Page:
Politics

Prashant Kishor Foresees Major Shifts in Modi 3.0, Promises ‘It Will Start with a Bang’

Political strategist Prashant Kishor has outlined significant changes expected in Prime Minister Narendra Modi’s anticipated third term. Speaking with India Today, Kishor suggested that the new administration would introduce bold policies, including potentially placing petroleum under the Goods and Services Tax (GST) and tightening the financial autonomy of states. He predicts that Modi 3.0 will commence with dramatic reforms aimed at centralizing power and resources.

Kishor, who was instrumental in Modi’s 2014 election victory, foresees a decisive shift in the anti-corruption strategies of the government. He anticipates a more concentrated control of power at the Centre, which could lead to reduced financial freedom for states. According to Kishor, states might see their revenue sources—currently dependent on petroleum, liquor, and land—subject to greater central oversight. He suggested that including petroleum under GST, despite state opposition due to potential revenue losses, could be a notable change.

Currently, petroleum products are taxed outside the GST framework, facing VAT, Central Sales Tax, and Central Excise Duty instead. Bringing petroleum under GST could significantly alter state revenue dynamics, making them more reliant on the central government for tax revenue distribution. Kishor believes this move, if implemented, will reshape the financial landscape between the Centre and the states, increasing central authority over state finances.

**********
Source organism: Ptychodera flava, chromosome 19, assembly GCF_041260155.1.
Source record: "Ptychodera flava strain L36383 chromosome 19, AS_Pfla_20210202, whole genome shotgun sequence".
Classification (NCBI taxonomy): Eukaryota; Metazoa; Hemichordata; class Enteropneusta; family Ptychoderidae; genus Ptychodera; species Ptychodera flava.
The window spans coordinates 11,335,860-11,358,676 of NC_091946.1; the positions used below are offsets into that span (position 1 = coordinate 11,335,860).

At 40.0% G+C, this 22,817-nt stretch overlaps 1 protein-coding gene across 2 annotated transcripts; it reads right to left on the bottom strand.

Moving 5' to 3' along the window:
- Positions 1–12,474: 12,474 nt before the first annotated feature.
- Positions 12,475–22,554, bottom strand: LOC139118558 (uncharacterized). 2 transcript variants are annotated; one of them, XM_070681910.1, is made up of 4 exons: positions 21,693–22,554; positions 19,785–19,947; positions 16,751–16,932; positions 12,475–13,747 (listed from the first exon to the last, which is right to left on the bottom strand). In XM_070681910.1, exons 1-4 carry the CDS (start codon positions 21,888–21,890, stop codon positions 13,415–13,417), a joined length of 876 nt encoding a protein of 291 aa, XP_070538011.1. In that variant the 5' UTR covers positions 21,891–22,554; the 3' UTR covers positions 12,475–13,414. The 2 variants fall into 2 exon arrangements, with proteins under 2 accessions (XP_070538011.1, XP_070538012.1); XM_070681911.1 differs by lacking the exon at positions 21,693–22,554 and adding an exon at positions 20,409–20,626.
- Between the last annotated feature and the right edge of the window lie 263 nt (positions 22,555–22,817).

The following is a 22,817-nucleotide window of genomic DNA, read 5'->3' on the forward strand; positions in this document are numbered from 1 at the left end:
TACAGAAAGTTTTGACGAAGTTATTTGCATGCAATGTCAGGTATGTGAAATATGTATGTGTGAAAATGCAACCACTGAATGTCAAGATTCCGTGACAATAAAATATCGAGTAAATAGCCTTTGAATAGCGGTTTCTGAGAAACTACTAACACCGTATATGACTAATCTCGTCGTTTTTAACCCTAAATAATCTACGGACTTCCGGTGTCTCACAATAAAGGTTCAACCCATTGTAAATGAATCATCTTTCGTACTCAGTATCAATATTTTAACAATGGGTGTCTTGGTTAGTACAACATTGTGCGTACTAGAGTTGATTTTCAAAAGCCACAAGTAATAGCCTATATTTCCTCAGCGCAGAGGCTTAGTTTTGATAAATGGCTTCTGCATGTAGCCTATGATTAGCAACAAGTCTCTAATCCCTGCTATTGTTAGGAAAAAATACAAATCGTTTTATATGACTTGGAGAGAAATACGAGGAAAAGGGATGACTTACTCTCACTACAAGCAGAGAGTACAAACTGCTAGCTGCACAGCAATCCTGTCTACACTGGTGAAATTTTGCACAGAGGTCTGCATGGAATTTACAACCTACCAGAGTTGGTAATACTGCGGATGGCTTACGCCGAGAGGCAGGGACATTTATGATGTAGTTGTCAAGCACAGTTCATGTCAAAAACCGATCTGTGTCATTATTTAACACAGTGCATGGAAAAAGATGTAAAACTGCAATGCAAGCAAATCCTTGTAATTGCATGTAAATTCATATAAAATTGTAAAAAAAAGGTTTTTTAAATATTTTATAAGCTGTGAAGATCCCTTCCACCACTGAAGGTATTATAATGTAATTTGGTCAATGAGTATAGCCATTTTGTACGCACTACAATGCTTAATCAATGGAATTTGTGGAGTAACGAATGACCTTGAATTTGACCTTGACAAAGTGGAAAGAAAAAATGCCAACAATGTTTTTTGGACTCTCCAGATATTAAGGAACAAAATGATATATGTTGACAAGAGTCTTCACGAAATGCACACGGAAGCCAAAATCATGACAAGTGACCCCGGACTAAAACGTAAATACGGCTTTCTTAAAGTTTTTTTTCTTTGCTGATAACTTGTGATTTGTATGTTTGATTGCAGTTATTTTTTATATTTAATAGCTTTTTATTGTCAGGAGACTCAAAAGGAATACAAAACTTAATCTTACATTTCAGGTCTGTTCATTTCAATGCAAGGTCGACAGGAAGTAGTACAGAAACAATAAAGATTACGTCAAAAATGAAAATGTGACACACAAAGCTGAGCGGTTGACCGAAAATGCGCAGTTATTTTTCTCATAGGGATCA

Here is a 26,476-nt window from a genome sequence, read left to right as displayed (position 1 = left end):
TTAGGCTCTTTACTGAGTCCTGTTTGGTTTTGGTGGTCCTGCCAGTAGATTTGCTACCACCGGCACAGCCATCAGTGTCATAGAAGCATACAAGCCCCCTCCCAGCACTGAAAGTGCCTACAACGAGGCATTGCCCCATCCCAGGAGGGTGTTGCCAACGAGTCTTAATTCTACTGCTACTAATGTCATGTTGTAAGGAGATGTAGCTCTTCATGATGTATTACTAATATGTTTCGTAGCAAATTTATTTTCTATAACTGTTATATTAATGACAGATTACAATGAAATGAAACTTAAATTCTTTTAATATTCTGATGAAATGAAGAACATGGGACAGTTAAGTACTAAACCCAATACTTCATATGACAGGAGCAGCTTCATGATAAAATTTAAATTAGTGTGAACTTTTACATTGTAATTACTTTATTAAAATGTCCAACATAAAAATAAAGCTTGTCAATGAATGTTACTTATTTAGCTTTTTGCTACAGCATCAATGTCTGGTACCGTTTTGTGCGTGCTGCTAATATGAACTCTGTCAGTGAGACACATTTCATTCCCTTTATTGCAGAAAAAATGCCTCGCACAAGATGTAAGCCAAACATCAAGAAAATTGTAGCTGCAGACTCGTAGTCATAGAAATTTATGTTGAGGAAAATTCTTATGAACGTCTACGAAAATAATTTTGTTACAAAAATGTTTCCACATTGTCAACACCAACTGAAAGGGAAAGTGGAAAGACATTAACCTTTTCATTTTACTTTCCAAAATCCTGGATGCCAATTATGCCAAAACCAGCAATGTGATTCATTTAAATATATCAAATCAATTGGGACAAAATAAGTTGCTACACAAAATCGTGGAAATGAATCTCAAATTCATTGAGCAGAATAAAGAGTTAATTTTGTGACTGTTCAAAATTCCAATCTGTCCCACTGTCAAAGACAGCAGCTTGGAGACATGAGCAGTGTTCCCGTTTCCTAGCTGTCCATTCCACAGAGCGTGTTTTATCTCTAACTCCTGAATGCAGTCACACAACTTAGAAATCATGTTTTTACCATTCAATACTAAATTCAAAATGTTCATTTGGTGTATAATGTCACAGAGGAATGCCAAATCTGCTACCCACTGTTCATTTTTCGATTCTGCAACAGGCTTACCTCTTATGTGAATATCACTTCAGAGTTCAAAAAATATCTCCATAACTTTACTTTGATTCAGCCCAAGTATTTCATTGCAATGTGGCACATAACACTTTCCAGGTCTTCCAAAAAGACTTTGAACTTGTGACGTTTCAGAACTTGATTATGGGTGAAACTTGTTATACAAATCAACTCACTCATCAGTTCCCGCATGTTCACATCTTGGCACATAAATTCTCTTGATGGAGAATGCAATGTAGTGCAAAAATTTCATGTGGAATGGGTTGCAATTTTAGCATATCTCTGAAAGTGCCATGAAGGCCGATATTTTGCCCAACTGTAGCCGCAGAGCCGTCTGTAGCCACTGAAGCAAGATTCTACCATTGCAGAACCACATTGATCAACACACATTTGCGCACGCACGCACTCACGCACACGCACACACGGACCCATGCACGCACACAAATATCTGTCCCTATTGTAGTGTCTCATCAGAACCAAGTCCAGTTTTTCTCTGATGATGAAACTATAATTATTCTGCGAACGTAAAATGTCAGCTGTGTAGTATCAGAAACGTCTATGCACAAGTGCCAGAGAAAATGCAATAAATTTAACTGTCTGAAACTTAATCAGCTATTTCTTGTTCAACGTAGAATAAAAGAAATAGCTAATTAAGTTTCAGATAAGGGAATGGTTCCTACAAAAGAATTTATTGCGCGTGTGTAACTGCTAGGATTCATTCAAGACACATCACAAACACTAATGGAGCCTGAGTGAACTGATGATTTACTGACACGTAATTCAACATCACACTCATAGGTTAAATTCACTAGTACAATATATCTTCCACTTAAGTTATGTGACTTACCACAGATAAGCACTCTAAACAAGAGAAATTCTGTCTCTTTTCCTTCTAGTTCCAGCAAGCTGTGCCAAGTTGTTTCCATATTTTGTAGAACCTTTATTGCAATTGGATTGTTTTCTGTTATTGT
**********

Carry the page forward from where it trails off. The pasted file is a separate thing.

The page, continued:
In addition to financial reforms, Kishor predicts a delay in resource transfers from the central government to the states and stricter enforcement of the Fiscal Responsibility and Budget Management (FRBM) norms, which set limits on state budget deficits. This could further restrict states’ fiscal flexibility, compelling them to align more closely with central policies and priorities.

On the international front, Kishor anticipates that India will adopt a more assertive and possibly aggressive diplomatic stance. He notes that there is a growing perception among diplomats of an increasingly bold Indian foreign policy. This shift could reflect India’s strengthened position on the global stage, driven by the Modi administration’s emphasis on a robust and self-assured international presence.

Overall, Prashant Kishor’s predictions highlight a potential centralization of power and resources under Modi’s third term, coupled with significant financial and diplomatic shifts. These changes are expected to redefine the relationship between the Centre and the states and enhance India’s assertiveness in global affairs.

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